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Mountain View, CA, September 25, 2013: Catherine Casserly announced that she will transition out of her role as CEO of Creative Commons in early 2014. Creative Commons, a Silicon Valley nonprofit that provides legal and technological tools for sharing and collaboration, was launched in 2002. Casserly became the organization’s first full-time CEO in 2011 after serving on the board of directors. Casserly helped to secure the organization’s considerable gains from its first decade and to lay a foundation for its second. She worked with the board and staff to integrate and grow existing programs, increase public impact, articulate key priorities and outcomes, and strengthen core operations.
One of Casserly’s significant accomplishments was Creative Commons’ role in the development of open education policies, both in the United States and around the world. In 2012 alone, the governments of Poland and California passed major legislation in support of open educational resources (OER) and others, like British Columbia, provided major public funding for OER. Similarly, the US Department of Labor is currently awarding $2 billion in grants for OER development through the Trade Adjustment Assistance Community College and Career Training (TAACCCT) grant program.
In an email to Creative Commons’ global network of volunteers, Casserly expressed pride in three years of growth as a movement and optimism about the possibilities for the organization’s new leadership. “Together, we’ve grown our community and movement tremendously — both in size and in our ability to impact the world. For me and for the organization, the three-year mark is the right time to usher in a new generation of leadership.”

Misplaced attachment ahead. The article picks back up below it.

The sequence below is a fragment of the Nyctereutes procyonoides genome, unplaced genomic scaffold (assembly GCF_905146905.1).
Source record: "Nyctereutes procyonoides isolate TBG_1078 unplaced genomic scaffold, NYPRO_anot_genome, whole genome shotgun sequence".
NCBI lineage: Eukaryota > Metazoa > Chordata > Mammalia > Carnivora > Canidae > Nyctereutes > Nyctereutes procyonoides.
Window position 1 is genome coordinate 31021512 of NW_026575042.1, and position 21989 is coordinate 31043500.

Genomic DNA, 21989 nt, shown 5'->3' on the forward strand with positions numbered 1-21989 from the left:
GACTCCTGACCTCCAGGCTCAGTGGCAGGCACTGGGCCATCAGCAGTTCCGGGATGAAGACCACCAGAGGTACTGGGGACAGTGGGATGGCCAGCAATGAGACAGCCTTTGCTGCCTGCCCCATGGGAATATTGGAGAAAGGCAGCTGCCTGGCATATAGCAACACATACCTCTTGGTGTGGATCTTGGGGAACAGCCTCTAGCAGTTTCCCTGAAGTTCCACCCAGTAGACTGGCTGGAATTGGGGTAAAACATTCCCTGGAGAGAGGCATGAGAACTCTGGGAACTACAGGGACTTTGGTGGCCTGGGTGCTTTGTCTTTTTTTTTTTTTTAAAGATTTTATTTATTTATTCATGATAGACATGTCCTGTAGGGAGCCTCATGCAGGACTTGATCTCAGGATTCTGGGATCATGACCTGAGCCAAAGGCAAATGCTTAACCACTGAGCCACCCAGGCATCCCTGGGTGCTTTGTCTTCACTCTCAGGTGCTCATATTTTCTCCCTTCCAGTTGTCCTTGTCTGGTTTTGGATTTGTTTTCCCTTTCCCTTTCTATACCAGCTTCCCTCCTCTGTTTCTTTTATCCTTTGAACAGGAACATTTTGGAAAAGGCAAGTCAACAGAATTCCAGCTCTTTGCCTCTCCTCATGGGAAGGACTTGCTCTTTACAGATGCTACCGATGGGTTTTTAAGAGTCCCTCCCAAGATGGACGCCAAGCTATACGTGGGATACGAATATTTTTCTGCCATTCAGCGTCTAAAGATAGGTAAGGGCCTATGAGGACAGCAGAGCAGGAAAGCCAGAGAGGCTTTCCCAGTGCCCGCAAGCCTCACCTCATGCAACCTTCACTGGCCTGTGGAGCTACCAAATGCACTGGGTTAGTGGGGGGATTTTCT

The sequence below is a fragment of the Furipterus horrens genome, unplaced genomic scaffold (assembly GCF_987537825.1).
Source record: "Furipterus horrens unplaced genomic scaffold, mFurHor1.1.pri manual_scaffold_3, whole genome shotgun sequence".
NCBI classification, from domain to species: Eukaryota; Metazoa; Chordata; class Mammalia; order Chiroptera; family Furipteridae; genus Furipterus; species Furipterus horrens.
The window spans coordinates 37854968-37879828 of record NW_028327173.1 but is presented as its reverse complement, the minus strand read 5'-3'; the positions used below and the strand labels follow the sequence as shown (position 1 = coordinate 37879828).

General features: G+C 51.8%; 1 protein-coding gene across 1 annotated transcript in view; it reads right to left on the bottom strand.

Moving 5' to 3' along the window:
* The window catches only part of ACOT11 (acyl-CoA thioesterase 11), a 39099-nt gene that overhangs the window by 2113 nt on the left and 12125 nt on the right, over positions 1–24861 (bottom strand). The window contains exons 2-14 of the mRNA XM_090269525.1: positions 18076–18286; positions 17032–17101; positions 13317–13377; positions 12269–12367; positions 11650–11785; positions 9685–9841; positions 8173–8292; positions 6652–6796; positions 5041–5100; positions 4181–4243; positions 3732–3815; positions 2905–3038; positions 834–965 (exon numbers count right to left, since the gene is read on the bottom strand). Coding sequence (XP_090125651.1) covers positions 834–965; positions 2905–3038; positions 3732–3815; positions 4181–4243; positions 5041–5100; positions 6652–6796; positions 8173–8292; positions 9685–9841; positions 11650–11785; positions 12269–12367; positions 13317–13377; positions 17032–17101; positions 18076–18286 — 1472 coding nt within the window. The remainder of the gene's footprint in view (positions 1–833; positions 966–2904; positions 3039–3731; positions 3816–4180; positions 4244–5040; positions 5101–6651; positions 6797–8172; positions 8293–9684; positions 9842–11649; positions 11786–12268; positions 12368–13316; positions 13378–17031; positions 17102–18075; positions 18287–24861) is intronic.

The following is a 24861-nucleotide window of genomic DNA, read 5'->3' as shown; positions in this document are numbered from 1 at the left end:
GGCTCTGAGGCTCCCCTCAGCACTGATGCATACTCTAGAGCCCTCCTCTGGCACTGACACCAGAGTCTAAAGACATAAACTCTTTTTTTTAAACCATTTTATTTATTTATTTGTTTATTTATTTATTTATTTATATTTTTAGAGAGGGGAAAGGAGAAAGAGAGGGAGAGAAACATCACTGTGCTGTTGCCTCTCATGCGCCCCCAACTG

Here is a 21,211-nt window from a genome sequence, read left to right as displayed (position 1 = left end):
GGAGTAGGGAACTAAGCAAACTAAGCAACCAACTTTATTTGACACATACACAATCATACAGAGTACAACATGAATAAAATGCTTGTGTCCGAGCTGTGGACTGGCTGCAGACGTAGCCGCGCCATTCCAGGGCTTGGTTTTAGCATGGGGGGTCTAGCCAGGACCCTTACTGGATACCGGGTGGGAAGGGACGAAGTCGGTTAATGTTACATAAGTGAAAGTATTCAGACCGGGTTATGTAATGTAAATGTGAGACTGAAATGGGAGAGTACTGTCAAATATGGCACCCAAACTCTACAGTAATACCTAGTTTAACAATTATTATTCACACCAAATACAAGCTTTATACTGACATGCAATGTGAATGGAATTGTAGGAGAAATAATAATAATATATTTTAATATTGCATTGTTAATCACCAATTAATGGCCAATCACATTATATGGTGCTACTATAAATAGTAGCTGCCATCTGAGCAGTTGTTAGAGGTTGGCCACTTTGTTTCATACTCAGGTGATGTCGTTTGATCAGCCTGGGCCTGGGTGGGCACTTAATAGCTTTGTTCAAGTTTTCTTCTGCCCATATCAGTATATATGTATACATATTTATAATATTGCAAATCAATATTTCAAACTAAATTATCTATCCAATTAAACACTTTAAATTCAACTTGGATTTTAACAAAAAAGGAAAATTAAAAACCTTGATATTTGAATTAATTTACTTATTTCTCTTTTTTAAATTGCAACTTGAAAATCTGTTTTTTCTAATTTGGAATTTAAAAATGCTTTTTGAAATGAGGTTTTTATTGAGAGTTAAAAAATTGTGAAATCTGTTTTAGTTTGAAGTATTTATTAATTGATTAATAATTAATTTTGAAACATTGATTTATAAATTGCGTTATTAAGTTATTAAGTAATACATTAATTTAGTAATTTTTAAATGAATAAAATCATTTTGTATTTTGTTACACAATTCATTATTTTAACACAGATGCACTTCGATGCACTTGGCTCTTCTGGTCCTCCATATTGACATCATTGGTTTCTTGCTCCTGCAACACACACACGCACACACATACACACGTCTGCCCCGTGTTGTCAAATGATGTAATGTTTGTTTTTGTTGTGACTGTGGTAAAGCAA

Creative Commons board chair Paul Brest noted that Cathy’s tenure as CEO has brought major changes to the organization. “The focus that we’ve seen over the past three years is remarkable, and what’s even more impressive is the clarity of mission and priorities that Cathy has brought to the organization. Under her leadership, the growth in the use of CC licenses generally, in the field of OER, and particularly in government-adopted OER mandates, has brought us substantially closer to our vision — universal access to knowledge and culture — than ever before.”
Casserly agreed, and predicted that the next CEO will play a major role in scaling Creative Commons’ achievements. “We’re currently developing products and tools with the potential to transform how sharing and collaboration work on the internet. Realizing that potential will require a CEO who deeply understands both our mission and the broader technology landscape.” The Creative Commons Board of Directors plans to formally begin the search for a new CEO in October.
Edited October 2: Previous version incorrectly listed British Columbia as a government that had passed OER legislation. Read this article for information on British Columbia’s support for OER.